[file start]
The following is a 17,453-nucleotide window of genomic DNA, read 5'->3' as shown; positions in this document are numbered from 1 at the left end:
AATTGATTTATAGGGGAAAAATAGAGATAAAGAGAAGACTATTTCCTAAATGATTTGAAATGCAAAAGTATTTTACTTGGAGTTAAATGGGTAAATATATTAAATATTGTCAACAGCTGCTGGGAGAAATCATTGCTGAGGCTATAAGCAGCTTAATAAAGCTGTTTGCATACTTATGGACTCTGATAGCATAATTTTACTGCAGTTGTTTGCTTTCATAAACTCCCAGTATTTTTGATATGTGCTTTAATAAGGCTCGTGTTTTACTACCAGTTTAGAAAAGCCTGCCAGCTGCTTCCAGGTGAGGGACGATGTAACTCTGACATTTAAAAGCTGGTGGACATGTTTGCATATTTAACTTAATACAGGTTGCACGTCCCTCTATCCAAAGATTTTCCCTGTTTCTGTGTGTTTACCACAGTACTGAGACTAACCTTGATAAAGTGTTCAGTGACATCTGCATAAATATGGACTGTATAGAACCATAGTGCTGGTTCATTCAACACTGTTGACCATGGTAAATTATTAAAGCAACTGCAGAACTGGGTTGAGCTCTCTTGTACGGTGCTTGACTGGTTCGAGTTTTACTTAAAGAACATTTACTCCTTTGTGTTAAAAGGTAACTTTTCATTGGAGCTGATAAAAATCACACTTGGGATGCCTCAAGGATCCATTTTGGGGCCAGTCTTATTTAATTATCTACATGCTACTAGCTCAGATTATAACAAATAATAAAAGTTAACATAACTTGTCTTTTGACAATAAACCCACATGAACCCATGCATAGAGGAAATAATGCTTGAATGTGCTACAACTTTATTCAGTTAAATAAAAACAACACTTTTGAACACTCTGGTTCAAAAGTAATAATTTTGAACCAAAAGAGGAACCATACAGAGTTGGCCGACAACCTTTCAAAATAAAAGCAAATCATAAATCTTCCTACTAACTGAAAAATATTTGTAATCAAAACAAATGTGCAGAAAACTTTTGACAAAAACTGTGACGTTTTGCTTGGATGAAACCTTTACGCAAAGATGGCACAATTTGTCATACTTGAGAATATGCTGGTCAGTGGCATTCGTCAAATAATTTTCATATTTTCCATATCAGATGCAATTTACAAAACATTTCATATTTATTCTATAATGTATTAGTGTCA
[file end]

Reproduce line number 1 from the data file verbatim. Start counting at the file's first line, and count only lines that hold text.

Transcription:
The following is a 17,453-nucleotide window of genomic DNA, read 5'->3' as shown; positions in this document are numbered from 1 at the left end: